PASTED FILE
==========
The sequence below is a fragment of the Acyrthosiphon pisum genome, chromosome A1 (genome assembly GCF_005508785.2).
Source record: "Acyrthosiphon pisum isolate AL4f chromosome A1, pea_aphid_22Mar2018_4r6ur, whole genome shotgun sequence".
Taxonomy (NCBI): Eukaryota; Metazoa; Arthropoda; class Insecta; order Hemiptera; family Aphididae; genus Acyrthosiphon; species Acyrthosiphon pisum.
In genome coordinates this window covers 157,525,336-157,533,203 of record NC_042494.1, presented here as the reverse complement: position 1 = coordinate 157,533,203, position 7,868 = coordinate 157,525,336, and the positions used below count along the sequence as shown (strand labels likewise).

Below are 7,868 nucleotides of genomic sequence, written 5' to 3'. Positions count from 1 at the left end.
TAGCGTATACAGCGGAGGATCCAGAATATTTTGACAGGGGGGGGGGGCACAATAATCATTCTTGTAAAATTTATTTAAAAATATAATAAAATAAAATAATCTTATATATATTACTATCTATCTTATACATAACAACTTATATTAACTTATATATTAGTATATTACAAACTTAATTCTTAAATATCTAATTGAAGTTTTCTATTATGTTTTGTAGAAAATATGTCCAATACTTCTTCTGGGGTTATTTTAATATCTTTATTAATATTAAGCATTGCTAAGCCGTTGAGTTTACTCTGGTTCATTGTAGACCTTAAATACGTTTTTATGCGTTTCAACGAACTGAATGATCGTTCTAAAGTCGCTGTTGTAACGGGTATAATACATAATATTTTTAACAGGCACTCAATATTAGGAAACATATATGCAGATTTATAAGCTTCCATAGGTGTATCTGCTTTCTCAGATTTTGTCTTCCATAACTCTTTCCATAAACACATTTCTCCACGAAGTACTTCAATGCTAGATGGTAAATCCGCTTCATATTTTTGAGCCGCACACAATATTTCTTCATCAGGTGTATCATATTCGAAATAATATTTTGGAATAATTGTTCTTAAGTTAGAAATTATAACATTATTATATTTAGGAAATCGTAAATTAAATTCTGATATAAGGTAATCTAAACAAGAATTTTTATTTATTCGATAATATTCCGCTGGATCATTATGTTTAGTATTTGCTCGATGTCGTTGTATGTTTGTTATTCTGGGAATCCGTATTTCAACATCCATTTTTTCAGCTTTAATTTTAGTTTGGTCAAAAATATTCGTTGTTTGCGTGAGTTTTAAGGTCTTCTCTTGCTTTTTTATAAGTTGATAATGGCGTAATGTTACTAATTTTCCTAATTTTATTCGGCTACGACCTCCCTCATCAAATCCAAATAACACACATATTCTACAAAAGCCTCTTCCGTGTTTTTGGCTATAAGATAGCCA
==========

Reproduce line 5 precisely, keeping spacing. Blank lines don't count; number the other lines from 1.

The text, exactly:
Below are 7,868 nucleotides of genomic sequence, written 5' to 3'. Positions count from 1 at the left end.